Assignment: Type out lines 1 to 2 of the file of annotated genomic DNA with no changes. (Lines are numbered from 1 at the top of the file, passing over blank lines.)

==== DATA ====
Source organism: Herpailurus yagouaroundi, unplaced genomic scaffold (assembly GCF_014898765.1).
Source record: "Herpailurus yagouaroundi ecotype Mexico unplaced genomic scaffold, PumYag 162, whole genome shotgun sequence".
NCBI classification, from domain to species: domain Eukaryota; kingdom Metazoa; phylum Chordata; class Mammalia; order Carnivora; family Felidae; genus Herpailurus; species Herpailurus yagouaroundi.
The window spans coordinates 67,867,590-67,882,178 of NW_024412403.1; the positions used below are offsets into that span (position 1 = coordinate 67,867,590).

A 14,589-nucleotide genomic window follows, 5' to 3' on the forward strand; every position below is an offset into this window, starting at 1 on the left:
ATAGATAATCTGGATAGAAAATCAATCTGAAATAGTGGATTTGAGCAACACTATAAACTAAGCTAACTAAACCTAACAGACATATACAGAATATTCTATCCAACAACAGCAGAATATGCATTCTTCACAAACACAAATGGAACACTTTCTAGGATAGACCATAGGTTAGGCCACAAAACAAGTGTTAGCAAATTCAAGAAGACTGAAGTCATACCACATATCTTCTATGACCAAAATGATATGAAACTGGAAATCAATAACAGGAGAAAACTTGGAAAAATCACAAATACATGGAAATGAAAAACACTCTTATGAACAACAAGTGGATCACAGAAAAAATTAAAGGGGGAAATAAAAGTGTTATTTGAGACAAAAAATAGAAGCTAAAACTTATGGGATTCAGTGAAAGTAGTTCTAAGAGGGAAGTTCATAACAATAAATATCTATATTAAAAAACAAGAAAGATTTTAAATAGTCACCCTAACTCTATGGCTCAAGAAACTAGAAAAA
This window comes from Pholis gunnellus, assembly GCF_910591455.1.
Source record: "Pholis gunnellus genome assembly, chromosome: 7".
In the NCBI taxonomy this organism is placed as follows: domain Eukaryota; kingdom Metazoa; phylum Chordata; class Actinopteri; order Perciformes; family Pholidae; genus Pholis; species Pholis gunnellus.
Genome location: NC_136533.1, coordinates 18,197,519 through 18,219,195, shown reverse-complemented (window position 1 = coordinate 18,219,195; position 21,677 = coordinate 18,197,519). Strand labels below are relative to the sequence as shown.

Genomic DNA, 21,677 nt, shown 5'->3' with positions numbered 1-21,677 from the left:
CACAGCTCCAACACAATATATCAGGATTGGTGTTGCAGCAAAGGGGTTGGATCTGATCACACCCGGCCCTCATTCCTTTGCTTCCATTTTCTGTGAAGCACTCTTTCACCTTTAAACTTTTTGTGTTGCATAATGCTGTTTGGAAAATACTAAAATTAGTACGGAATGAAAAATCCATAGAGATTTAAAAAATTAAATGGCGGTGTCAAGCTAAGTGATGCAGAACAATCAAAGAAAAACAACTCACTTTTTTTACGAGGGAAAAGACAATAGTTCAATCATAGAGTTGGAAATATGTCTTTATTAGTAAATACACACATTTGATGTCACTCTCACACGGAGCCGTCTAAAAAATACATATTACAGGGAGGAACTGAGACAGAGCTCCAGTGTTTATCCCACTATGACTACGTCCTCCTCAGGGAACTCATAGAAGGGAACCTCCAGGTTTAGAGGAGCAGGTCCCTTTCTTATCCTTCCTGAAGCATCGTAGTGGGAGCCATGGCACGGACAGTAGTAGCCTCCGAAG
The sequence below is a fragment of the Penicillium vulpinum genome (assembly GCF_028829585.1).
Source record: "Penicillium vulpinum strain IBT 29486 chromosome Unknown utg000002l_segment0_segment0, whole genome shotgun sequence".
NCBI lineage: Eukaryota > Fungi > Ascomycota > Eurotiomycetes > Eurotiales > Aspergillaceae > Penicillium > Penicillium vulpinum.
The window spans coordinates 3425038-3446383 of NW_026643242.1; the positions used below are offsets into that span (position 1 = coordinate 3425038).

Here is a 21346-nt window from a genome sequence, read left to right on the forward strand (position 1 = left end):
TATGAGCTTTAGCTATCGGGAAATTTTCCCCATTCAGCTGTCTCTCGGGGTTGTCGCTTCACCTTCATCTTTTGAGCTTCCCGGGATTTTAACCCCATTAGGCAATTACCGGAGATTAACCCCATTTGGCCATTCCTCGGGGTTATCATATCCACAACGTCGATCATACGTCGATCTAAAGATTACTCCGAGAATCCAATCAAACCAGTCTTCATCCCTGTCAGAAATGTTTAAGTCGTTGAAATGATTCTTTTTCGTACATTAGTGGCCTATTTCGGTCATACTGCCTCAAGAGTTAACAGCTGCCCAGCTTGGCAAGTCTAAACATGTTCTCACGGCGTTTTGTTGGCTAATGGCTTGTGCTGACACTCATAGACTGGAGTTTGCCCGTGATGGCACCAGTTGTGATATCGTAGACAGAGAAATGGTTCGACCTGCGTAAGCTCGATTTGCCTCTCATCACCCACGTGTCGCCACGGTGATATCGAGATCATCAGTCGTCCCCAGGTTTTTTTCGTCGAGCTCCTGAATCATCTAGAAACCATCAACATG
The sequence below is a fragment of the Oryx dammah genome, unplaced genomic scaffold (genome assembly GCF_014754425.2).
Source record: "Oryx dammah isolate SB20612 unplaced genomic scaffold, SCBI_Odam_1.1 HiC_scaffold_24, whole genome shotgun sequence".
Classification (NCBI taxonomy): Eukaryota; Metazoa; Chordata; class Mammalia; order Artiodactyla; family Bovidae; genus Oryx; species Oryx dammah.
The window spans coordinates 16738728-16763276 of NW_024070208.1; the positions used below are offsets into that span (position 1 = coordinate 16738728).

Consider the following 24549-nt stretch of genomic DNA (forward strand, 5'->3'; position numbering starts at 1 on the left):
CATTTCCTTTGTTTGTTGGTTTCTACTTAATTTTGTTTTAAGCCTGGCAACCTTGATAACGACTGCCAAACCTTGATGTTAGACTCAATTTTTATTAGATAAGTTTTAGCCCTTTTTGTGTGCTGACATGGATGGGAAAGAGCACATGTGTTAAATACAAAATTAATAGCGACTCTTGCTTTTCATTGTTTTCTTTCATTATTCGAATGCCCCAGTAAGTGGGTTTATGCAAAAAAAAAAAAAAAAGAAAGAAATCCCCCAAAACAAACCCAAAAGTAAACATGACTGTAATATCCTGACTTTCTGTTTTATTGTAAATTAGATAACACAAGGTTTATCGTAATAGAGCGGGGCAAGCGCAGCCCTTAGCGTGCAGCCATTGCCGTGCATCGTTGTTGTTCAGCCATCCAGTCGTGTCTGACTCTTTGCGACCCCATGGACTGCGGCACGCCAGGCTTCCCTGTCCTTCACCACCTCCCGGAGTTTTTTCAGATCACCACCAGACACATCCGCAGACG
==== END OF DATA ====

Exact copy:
Source organism: Herpailurus yagouaroundi, unplaced genomic scaffold (assembly GCF_014898765.1).
Source record: "Herpailurus yagouaroundi ecotype Mexico unplaced genomic scaffold, PumYag 162, whole genome shotgun sequence".